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The Clintons have never been invited to my cookout

Dear Black Voters,

The Clintons have never been there for you.

That’s right – while you were applauding Bill Clinton for being “the first black president,” he and his wife were reinventing the war on drugs and expanding mass incarceration faster than any previous administration. Their support of the 1994 crime bill is what has set the precedent for “Stop and Frisk” and the exponential spike in imprisonment for nonviolent crimes. They’ve made several comments disregarding black lives over the years and have brought endless controversy upon their heads as a result.

So none of us should be surprised when last week, after being confronted by Black Lives Matter protesters at a Philadelphia event, Bill Clinton completely admonished the movement for defending murderers and drug dealers.

The incident started when a protester shouted that “black youth are not super-predators,” in reference to a 1996 statement made by Hillary Clinton (in her speech, she asserted that black youth have no consciences and must be brought “to heel.”) Bill Clinton responded to the protesters by affirming Hillary’s racist and ignorant remark, and stated that the Black Lives Matter movement contradicts itself by defending black people who kill other black people.

Bill Clinton: You are defending the people who killed the lives you say matter. Tell the truth. You are defending the people who caused young people to go out and take guns.

Hillary has been called out for her “super-predator” remarks before, and her responses haven’t been any better. In February, she released a statement saying that she “shouldn’t have used those words,” but it is clear that her ideas of black youth still persist – and they affect her husband, too. Hillary claims that her life work has been about “lifting up children and young people who’ve been let down by the system,” and yet the Clinton administration is part of the system that put the 1994 Violent Crime Control Act into place, and put those very same “children and young people” in prison.

Both Clintons clearly have no respect nor empathy for black lives, and yet Bill Clinton is consistently hailed as the “first black president.” The label was awarded to him by Toni Morrison in 1998, when she claimed that even though he had white skin, Clinton had faced many of the obstacles that black men face. “After all,” she wrote, “Clinton displays almost every trope of blackness: single-parent household, born poor, working-class, saxophone-playing, McDonald’s-and-junk-food-loving boy from Arkansas.” Though Morrison never intended for the label to be used as a compliment, people have continued to perpetuate the false label because of Clinton’s “soulful” nature. Either way, at the end of the day, Bill Clinton is, and always has been, an all-white, all-American man who knows nothing of what it’s like to be a black citizen of the United States.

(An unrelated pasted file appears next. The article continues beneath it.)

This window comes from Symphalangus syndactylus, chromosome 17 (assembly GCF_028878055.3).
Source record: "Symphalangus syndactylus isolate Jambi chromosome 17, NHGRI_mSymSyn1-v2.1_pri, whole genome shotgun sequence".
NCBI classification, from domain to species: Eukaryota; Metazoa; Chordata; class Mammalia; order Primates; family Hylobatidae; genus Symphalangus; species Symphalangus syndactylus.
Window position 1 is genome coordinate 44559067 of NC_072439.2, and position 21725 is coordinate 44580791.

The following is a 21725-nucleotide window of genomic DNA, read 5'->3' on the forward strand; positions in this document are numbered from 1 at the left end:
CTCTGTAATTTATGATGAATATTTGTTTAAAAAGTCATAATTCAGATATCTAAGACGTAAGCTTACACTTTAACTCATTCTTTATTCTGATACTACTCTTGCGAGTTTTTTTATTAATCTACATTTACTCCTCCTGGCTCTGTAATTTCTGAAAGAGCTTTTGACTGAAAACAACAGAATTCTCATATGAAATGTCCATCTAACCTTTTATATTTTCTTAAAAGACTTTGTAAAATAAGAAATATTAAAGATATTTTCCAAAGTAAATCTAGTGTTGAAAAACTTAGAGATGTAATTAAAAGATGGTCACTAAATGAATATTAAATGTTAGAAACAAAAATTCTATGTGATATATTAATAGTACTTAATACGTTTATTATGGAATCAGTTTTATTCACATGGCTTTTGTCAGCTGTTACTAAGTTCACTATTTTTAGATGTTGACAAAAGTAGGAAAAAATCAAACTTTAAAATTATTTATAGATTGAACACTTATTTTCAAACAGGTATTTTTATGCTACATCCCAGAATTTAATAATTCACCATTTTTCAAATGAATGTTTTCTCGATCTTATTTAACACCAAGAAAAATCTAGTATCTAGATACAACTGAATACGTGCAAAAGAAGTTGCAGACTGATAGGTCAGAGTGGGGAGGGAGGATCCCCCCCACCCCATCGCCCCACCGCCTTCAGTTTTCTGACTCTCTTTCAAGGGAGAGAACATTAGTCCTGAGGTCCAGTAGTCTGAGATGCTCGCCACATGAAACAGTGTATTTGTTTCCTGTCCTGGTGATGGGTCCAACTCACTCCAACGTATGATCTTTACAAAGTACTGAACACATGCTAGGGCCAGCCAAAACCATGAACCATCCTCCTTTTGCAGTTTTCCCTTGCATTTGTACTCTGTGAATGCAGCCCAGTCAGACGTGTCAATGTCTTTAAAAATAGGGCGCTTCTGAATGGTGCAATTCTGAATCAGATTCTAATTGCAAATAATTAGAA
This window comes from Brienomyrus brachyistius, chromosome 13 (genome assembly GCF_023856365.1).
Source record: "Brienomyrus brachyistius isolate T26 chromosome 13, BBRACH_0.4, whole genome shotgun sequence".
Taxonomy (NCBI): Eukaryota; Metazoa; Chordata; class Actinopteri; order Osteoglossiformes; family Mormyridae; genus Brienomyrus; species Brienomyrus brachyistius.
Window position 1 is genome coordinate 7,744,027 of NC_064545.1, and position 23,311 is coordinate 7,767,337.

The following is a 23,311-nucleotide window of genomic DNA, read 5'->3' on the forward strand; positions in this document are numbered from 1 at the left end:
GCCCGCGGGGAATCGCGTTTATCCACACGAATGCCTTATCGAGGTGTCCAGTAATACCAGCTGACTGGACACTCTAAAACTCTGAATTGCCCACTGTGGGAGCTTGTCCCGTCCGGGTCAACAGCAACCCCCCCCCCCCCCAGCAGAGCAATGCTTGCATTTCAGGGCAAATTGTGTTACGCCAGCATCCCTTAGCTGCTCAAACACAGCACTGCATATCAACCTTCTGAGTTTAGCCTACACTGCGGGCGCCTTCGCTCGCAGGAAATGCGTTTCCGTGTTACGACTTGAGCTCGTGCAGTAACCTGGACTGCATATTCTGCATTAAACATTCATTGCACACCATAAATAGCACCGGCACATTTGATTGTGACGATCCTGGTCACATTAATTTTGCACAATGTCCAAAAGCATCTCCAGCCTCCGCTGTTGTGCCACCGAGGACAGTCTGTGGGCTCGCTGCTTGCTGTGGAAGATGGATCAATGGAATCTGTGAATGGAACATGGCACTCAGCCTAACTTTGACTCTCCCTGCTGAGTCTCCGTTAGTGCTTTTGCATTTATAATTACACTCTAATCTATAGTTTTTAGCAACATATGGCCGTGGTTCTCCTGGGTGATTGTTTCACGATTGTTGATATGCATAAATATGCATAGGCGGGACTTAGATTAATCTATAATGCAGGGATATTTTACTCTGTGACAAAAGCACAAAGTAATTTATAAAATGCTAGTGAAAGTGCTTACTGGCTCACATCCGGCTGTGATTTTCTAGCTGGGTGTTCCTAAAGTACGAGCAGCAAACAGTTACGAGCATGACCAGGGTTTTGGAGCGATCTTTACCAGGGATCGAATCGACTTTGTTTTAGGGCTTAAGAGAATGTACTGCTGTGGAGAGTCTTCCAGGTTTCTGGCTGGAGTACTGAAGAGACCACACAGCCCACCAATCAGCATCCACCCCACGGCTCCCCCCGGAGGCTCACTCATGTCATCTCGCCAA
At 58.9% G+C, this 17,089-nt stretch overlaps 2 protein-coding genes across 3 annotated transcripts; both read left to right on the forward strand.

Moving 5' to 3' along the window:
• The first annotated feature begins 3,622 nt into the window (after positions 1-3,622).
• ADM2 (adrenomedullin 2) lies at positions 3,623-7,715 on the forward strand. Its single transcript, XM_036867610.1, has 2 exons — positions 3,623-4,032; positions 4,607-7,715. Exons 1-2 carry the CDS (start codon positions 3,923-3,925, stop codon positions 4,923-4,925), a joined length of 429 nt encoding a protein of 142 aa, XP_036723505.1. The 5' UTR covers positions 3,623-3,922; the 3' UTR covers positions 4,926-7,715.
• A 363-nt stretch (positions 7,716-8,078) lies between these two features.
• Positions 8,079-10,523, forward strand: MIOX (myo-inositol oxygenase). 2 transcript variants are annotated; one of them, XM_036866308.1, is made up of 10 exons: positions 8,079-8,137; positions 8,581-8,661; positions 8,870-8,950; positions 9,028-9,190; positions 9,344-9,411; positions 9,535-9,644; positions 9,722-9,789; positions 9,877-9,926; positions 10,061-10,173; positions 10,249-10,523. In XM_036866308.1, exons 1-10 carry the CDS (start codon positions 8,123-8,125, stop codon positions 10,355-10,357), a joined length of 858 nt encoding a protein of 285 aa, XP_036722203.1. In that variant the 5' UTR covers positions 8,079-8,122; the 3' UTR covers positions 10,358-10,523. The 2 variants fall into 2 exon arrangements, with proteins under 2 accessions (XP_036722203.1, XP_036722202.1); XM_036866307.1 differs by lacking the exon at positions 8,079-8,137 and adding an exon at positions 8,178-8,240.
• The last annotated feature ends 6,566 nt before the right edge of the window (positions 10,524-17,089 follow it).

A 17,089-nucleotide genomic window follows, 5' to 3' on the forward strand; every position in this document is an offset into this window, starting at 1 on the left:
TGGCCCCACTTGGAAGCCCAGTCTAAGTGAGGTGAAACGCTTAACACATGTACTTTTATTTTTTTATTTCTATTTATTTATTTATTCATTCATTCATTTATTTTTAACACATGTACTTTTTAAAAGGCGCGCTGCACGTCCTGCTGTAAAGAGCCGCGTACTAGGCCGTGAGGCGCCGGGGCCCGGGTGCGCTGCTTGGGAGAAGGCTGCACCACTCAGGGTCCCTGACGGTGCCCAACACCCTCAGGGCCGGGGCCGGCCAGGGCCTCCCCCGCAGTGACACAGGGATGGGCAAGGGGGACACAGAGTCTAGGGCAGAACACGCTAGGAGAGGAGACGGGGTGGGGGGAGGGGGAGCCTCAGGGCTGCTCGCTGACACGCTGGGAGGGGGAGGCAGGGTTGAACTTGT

Frankly, I am quite tired of random white people being awarded black cards, especially when they have not been vetted thoroughly enough to look beyond the “swagger” and into their ideologies on race and all of its intersections. The Clintons do not have a black card. Sam White does not have a black card. White people and non-black POC who attempt to do the whip and clap off-off beat together do not have black cards. If you want to have a conversation about being allies, that’s a different story. But I cannot allow anyone who is not black to arrogate that part of my identity, simply because it has not been, and can never be, earned.

If your blacktivism is selective, you are doing it all wrong. The phrase is not “Black Lives (that I deem respectable) Matter.” And it should never be. When I’m shouting “Black Lives Matter,” I am including the drug dealers, the murderers, and everyone else that deserves basic human rights. I am including every black person on every part of the spectrum of respectability. And if I fail to include everyone, I am undermining the purpose of the entire movement.

So no, the Clintons have never been invited to my cookout. Not now, not ever.

Yours in solidarity,

Kassidi S. Jones

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By Kassidi Jones

Kassidi is a second-year student at the University of Pennsylvania, studying English and Africana Studies. They plan on becoming a professor. They're originally from Hartford, CT but spend most of their time in Philly. Their extracurriculars include performing with The Excelano Project, Penn's premier spoken word group, and trying to balance my responsibilities in many student groups focused on the development and improvement of the qualities of black lives.